With a catalytic converter, the stock exhaust on the 2017 KTM enduro R and Husqvarna 701 are both relatively heavy and run hot. There seems to be no shortage of reports of melted turn signals and bodywork when riding these bikes in slow, technical terrain. Despite this, we love the stock exhaust... because it's quiet! Not that we don't enjoy the sound of a dirt bike at full tilt. Over the years we've run plenty of aftermarket exhaust, but this time around, just not feeling the need. After a full day of dual sporting, we're really appreciating how quiet these bike are and coming from 500lb. ADV bikes, 326 lbs. (ready to ride) feels like a feather weight. With the low, close to center of mass fuel tank location and super slim at the knees profile, these bikes ride light and have tons of boost as they come.
We noticed that the more expensive Husqvarna comes with a stick-on foil backed heat shield on the exhaust side turn signal and it reminded us that Moose Racing offers foil backed ceramic cloth that is easily trimmed to fit. We picked up two 18"X18" sheets and strategically stuck them on the vulnerable areas.
Here's a picture of how the apparently "better" Husky comes from the factory.
Creating one for the "lesser" KTM
Step 1: Using blue painters tape, fully cover the surface of the turn signal that you want to protect. Be sure to get it to lay as flat as possible, working it around its convex shape.
Step 2: With a black Sharpie pen, mark the shape of the heat shield to the best of your ability. This will serve as your rough pattern.
Step 3: Stick your rough pattern to a thick, but flexible piece of paper. I found that using drywall joint tape was perfect. Using a pair of sharp scissors, carefully cut out the general shape of the heat shield.
Step 4: Orient your cut out pattern on the signal where you want it to lay and look for any areas that will cause it to wrap around any sharp breaks. While the material sticks very, very well, the sharper the bend, the greater the likelihood that it may become unstuck. KTM likes their angles, so their signals have sharper lines than the Husqvarna 701. I had to trim mine a couple of times before I was happy with the accuracy of my pattern.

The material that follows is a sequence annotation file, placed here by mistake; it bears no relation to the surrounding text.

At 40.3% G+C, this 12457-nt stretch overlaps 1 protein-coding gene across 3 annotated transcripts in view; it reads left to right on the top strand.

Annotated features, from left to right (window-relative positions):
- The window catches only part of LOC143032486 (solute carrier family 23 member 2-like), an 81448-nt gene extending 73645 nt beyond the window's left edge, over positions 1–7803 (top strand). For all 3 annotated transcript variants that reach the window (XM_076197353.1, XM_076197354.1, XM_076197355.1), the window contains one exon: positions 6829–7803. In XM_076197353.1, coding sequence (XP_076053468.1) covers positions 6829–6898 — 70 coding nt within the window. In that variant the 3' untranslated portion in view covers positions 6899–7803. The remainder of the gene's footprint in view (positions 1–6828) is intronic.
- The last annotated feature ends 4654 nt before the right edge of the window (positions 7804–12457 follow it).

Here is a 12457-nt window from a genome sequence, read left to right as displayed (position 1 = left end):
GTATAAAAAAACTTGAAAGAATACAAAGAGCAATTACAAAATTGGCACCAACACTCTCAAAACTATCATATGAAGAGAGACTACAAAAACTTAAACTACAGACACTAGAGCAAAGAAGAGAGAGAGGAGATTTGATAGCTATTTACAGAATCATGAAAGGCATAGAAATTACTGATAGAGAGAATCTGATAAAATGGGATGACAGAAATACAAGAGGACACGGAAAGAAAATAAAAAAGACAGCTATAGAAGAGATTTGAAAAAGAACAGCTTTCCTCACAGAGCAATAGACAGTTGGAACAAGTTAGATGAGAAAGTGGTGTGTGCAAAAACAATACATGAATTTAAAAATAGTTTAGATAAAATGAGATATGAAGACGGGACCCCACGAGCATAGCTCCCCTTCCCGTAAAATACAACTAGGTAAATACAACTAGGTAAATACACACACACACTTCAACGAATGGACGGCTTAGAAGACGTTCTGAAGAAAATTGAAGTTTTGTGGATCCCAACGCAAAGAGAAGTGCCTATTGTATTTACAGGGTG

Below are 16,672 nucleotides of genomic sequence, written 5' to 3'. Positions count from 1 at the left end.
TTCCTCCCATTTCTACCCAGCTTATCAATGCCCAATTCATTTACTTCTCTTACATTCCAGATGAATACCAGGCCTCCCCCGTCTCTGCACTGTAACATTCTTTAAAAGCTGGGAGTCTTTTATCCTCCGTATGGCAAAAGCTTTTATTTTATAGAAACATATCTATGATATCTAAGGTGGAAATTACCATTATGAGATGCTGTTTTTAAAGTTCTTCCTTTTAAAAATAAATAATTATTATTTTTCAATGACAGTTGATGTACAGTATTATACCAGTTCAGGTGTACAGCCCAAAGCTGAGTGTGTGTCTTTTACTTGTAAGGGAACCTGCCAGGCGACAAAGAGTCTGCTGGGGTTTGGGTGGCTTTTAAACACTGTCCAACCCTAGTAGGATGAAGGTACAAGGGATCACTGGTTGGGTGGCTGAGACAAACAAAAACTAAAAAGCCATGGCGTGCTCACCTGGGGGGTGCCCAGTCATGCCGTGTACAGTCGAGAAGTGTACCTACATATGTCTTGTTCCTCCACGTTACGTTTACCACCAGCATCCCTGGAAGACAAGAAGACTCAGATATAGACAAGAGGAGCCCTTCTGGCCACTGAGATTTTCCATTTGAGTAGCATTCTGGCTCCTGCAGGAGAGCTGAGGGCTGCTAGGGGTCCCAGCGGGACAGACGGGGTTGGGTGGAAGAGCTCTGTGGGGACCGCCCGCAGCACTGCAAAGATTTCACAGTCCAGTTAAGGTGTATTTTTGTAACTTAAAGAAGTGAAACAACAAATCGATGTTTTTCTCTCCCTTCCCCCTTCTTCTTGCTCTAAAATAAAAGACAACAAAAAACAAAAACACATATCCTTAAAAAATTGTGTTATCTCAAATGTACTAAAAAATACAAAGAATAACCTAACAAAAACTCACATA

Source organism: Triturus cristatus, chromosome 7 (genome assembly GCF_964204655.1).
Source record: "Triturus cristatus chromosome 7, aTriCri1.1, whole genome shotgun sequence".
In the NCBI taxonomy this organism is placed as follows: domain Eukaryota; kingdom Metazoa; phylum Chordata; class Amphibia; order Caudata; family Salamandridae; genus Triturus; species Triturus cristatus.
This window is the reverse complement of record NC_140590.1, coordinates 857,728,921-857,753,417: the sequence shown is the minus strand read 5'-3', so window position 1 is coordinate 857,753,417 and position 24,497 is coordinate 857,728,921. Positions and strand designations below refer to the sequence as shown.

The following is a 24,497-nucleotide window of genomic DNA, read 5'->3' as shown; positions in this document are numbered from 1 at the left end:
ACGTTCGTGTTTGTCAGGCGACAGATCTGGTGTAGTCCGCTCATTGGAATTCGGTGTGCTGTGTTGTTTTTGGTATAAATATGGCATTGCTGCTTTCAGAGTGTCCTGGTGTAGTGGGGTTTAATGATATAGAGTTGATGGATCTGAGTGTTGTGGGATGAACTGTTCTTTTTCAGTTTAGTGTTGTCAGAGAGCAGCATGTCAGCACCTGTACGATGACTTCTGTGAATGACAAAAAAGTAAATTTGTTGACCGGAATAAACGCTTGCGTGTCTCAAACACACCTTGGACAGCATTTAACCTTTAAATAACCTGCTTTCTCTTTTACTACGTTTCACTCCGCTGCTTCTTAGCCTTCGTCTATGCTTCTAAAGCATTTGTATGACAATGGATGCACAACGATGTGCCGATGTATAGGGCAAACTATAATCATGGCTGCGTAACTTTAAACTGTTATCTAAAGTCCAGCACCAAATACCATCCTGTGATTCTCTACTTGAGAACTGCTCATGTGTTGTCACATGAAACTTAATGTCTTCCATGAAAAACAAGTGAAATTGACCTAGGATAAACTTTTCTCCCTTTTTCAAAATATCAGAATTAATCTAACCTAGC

Step 4: Lay your final pattern on the silver side of the Moose stick on heat shield, trace your pattern with a pall point pen (creates a thinner, more accurate line), and carefully cut it out. Note: there is a small, square notch at the bottom of the signal that allows it to drain. Be sure that you don't cover this up unless you want a potentially foggy lens.
Step 5: Clean the back of your turn signal with some rubbing alcohol to prep the surface and carefully stick on the heat shield. The material is hard to get bubbles in it and conforms to the signal shape nicely.
Installed on the KTM 690 Enduro R
PROTECTING SIDE PANEL AND FUEL TANK
This is what the KTM 690 Enduro exhaust can looks like inside. We can only assume that the Husqvarna 701 Enduro looks about the same. The cans are fully welded shut, so this photo was provided courtesy of http://690enduror.blogspot.com My research revealed that catalytic converters run between 600 to 1,000 degrees F!
While we've not had any issues so far, there are reports of melted side panels and even some fuel tank warpage in very hot and slow conditions. Here's a picture of the Moose Racing heat shield installed on the KTM 690s left side side panel:
Here's a picture of the same covering the section of the fuel tank around the exhaust can. We had it down to two pieces, but when we stuck the piece closest to the header, there is a tough series of bends that come together just before the collector, so we had to cut a slit in the heat shield to get it to conform to the shape and lay down. So, the smaller square patch is to cover that slit. The heat shielding sticks to itself like crazy, so the patch is on there. We were just hoping for a better appearance, but the end of day, it's just dirt bike and fully hidden with the can installed.
Can re-installed, no side panel
Fully Buttoned up
Our plan to was to get all scientific and use an infrared heat gun to gather some running temperature values at different points on the KTM and then compare with the same points on the bone stock Husqvarna 701 Enduro. My cousin is a home inspector, so we had planned to borrow his IR gun, but he ended up being busy all weekend, we're too cheap to buy what we can borrow, and we wanted to ride! But, this ended up working out. I put a bare hand on the KTM side panel in the area of the cat and while warm, I could hold it there as long as I wanted. Same spot on the 701? About 3 seconds before the brain suggested moving your hand. It was that hot. So, totally confident that the Moose heat shielding will prevent melted plastics and based upon where we located it, cooler fuel. And, since the in tank fuel pump is cooled by the fuel, potentially longer fuel pump life? Can't prove that, but I certainly can't rule it out just the same.
Installing the Moose heat shielding was a bit time consuming, but we love shop time, and at the end of they, it's doing what we hoped it would. On to the next mod! Really loving these bikes. The smiles per mile has been huge!